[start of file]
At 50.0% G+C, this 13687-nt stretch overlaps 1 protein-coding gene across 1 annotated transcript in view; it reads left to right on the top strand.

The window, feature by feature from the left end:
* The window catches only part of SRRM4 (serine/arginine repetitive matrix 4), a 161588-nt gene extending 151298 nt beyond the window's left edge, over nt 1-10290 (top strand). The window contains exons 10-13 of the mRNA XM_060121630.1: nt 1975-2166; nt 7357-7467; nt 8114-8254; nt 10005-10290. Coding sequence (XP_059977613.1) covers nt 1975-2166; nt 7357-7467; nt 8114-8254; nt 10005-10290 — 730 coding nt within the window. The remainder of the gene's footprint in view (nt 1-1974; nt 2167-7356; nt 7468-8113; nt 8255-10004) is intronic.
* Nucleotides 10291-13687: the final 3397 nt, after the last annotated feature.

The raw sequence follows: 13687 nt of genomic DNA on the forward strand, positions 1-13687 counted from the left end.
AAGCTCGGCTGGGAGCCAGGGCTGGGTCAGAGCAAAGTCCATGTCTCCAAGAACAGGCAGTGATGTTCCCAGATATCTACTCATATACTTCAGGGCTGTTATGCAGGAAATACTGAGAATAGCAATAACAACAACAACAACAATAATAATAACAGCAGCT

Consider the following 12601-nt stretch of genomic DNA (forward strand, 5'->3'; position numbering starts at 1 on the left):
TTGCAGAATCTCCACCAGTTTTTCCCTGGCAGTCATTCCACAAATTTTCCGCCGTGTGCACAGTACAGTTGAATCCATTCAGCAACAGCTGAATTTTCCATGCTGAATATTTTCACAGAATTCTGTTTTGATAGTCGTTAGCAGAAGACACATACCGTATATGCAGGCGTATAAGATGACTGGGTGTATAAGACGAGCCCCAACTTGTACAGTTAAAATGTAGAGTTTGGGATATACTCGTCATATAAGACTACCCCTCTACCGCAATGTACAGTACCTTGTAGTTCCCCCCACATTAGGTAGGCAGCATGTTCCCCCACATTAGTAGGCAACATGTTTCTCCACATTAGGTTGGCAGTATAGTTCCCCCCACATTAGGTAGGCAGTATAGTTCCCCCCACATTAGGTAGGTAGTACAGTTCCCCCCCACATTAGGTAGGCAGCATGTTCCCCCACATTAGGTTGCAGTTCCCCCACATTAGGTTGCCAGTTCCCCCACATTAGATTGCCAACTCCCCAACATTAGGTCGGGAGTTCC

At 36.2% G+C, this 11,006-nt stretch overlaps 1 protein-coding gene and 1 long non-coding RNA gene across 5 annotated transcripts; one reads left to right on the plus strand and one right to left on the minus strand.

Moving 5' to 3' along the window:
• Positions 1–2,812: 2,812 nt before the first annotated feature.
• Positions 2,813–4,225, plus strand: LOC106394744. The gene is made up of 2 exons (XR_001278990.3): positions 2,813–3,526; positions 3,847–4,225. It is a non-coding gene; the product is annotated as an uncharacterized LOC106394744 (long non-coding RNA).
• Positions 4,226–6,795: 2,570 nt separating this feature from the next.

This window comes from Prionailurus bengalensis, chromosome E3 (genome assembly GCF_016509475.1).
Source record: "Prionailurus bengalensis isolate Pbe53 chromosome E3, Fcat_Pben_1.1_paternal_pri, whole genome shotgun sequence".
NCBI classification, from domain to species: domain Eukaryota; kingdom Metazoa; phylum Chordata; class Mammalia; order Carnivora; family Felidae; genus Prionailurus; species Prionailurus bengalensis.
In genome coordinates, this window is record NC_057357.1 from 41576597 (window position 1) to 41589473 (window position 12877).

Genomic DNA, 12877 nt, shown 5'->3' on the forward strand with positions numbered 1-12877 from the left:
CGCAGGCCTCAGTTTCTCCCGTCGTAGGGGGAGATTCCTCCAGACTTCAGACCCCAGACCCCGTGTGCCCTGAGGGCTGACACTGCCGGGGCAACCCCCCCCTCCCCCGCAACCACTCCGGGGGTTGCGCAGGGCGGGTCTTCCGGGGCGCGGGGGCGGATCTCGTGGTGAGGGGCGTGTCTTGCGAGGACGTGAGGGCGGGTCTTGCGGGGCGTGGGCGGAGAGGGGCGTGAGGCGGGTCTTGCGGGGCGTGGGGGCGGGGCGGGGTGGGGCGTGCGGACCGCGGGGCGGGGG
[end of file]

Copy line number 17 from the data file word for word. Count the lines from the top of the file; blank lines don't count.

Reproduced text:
In genome coordinates, this window is record NC_057357.1 from 41576597 (window position 1) to 41589473 (window position 12877).